Where to Buy or Adopt a Ferret

It is most common to get a ferret from a shelter or ferret rescue. They are run by experts who are knowledgeable regarding ferret care and will match the ferret’s personality to the best-suited person. Typically, shelter ferrets are desexed/neutered before being rehomed. They will also be vaccinated, treated for fleas and ticks if they have them and socialized with other ferrets. Most shelters or rescues will charge a donation fee between $50 and $150.

Ferret breeders are usually very careful about tracing the breeding lines of their ferrets to ensure a reduced chance of their ferrets suffering from certain diseases. Reputable breeders will have their ferrets tested for common diseases, match them well with prospective partners and will ensure any potential owners are given information on ferret care.

Unfortunately, there are some less trustworthy breeders who are only interested in money. The breeder should always allow you to see the kits (babies) with their mother and they should ask you lots of questions to make sure you are a suitable home for a ferret. Generally, ferrets from breeders will cost up to $350.

You can also purchase ferrets from pet stores, however, this should be a last resort unless the pet store can confirm where the ferrets have come from/who bred them. Most pet stores source their ferrets from large-scale commercial farms where there is a high risk of disease and poor breeding practices. Although pet store ferrets are more affordable – priced around $100-$150 – they are the least healthy and come with less information regarding appropriate care.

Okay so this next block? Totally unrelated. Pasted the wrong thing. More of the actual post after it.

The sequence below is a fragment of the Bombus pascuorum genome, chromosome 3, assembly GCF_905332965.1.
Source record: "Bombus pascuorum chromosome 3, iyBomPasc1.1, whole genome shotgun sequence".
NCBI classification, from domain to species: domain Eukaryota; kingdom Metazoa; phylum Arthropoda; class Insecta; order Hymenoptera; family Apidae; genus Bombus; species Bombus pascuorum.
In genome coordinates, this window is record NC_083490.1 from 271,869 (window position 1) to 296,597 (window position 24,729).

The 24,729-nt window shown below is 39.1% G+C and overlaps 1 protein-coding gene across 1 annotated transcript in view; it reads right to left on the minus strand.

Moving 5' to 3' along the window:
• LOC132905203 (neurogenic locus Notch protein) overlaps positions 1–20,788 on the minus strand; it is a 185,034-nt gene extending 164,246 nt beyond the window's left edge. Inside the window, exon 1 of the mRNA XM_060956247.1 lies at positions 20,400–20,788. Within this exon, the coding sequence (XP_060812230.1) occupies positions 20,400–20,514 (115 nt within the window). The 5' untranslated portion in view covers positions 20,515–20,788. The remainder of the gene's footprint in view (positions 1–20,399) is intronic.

It is important to note that it is illegal to own a pet ferret in three American states; Washington DC, California and Hawaii. It is legal to own a ferret in New York state, but they are banned as pets in New York City and residents of Rhode Island must have a permit to own a ferret. The penalty for owning a ferret could be a $1000 dollar fine, a misdemeanor charge or even up to 6 months in jail!

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Hannah Elizabeth is an English animal behavior author, having written for several online publications. With a degree in Animal Behaviour and over a decade of practical animal husbandry experience, Hannah's articles cover everything from pet care to wildlife conservation. When she isn't creating content for blog posts, Hannah enjoys long walks with her Rottweiler cross Senna, reading fantasy novels and breeding aquarium shrimp.

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